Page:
Our Businesses, Markets Immune to Global Crisis
CEO of Standard Chartered Korea
Standard Chartered has a long history. Last year we celebrated 150 years of history in China and India. This year we are celebrating our 150th anniversaries in Hong Kong and Singapore. And we set up our first branch in Korea in 1882. Regardless of the ups and downs we have experienced along the way, we are here for the long term.
2008 was a year of extraordinary disruption in financial markets for all banks globally. However, given Standard Chartered's conservative business model, our clear strategy and our focus on the basics, we have weathered the storm relatively well. We have not been unscathed but we have continued to be open for business for customers and the Group has once again delivered record profits.
Looking at the strength of our performance over the first half of 2009, Standard Chartered would not think it is simply because we somehow escaped the turbulence, but that our markets, our businesses, were in some way immune to the crisis.
In fact, in the first half of 2009 the full force of the global economic crisis hit Asia, Africa and the Middle East. Exports and GDP fell dramatically. Unemployment and business failures surged. Despite such a storm, we continued to deliver by focusing on our clear strategies.
Our clear strategy has led us well and made us become one of the best-run banks in the world by remaining focused on the markets in Asia, Africa and the Middle East that offer growth and which we know intimately, and by focusing on building deep, long-term relationships with our clients.
We have realized that our liquidity and capital strength have proved a real competitive advantage and have continued to run our balance sheet conservatively. Central to our disciplined approach is our focus on the basics of banking: liquidity, capital, credit risk, operational risk and costs.
Above anything else it is the people of Standard Chartered, who share a set of common values and are committed to professionalism and teamwork. What makes us different is that ― as an organization ― we have a firm belief that building a sustainable business means that long-term economic profit is dependent on the sustainability of the communities.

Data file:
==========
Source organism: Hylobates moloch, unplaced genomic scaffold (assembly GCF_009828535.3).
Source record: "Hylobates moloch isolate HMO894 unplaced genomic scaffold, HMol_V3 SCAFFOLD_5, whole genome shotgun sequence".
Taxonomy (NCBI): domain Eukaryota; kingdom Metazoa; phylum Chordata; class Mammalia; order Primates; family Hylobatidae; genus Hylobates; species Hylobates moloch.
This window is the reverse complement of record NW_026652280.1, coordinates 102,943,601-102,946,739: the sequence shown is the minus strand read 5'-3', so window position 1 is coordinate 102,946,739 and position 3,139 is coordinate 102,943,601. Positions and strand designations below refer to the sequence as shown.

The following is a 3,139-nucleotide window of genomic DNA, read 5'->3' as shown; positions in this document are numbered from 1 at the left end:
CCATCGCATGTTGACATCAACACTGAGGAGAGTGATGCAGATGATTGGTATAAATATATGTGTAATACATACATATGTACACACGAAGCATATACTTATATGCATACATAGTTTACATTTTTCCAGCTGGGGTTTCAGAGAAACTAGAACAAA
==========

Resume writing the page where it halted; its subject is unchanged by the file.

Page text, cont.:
We will continue to run ourselves as "one bank", leveraging the synergies between the businesses and geographies and focusing on organic growth. But although I am very positive about our business, the aftershocks of the crisis, the rebalancing of the world economy, and the rewriting of the rules for the banking industry are far from over.
In June we became the first foreign institution in Korea to establish a financial holding company. This will allow us to cross-sell products to our client base and enhance efficiency through sharing resources across our subsidiaries, which include Standard Chartered First Bank and Standard Chartered Securities.
I am excited about the opportunities for Standard Chartered Korea. We still have much to do, and we have big aspirations for this business.
Who Is David Edwards?
David Edwards became president and CEO of SC First Bank in October 2007, having served as a non-executive director of SC First Bank from 2005 until 2007. In addition, he is one of the most senior executives of the Standard Chartered Group and a member of the Group Management Committee.
His previous role was as Chief Operating Officer for Wholesale Banking, where he was responsible for the operational governance of wholesale banking worldwide, including strategy, finance, technology, risk and operations.
Edwards joined Standard Chartered Bank in July 1999 as Group Head of Risk Management. Prior to joining Standard Chartered, he worked for 25 years with the NatWest Group. There, he performed duties in most divisions of the bank including the retail, corporate and investment banking businesses.
He has an MBA from Manchester Business School/University of Wales. He is married and has two children. His interests include tennis, golf and travel.